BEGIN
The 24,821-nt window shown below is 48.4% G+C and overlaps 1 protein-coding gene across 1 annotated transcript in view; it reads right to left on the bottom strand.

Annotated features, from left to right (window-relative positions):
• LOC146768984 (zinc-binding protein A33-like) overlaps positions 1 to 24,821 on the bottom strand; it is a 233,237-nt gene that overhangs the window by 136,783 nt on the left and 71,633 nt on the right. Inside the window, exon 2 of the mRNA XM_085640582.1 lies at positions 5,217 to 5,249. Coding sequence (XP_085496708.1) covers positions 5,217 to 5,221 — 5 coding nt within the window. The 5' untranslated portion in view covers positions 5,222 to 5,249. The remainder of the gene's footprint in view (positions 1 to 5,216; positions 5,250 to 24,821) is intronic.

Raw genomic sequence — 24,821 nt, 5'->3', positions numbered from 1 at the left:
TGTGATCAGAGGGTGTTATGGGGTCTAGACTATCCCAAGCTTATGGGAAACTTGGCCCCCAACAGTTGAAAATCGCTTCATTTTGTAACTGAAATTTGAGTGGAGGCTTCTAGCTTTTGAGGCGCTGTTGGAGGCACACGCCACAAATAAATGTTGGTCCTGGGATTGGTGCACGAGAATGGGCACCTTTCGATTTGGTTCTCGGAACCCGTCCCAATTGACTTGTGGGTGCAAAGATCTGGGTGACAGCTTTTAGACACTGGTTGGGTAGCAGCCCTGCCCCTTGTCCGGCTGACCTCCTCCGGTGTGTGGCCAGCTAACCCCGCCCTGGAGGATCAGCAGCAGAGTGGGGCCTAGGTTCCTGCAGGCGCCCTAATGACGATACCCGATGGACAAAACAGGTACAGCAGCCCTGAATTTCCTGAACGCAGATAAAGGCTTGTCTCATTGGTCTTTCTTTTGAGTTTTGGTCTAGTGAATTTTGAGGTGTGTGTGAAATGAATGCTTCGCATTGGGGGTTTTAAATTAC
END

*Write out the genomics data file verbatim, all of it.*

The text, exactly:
The 24,821-nt window shown below is 48.4% G+C and overlaps 1 protein-coding gene across 1 annotated transcript in view; it reads right to left on the bottom strand.

Annotated features, from left to right (window-relative positions):
• LOC146768984 (zinc-binding protein A33-like) overlaps positions 1 to 24,821 on the bottom strand; it is a 233,237-nt gene that overhangs the window by 136,783 nt on the left and 71,633 nt on the right. Inside the window, exon 2 of the mRNA XM_085640582.1 lies at positions 5,217 to 5,249. Coding sequence (XP_085496708.1) covers positions 5,217 to 5,221 — 5 coding nt within the window. The 5' untranslated portion in view covers positions 5,222 to 5,249. The remainder of the gene's footprint in view (positions 1 to 5,216; positions 5,250 to 24,821) is intronic.

Raw genomic sequence — 24,821 nt, 5'->3', positions numbered from 1 at the left:
TGTGATCAGAGGGTGTTATGGGGTCTAGACTATCCCAAGCTTATGGGAAACTTGGCCCCCAACAGTTGAAAATCGCTTCATTTTGTAACTGAAATTTGAGTGGAGGCTTCTAGCTTTTGAGGCGCTGTTGGAGGCACACGCCACAAATAAATGTTGGTCCTGGGATTGGTGCACGAGAATGGGCACCTTTCGATTTGGTTCTCGGAACCCGTCCCAATTGACTTGTGGGTGCAAAGATCTGGGTGACAGCTTTTAGACACTGGTTGGGTAGCAGCCCTGCCCCTTGTCCGGCTGACCTCCTCCGGTGTGTGGCCAGCTAACCCCGCCCTGGAGGATCAGCAGCAGAGTGGGGCCTAGGTTCCTGCAGGCGCCCTAATGACGATACCCGATGGACAAAACAGGTACAGCAGCCCTGAATTTCCTGAACGCAGATAAAGGCTTGTCTCATTGGTCTTTCTTTTGAGTTTTGGTCTAGTGAATTTTGAGGTGTGTGTGAAATGAATGCTTCGCATTGGGGGTTTTAAATTAC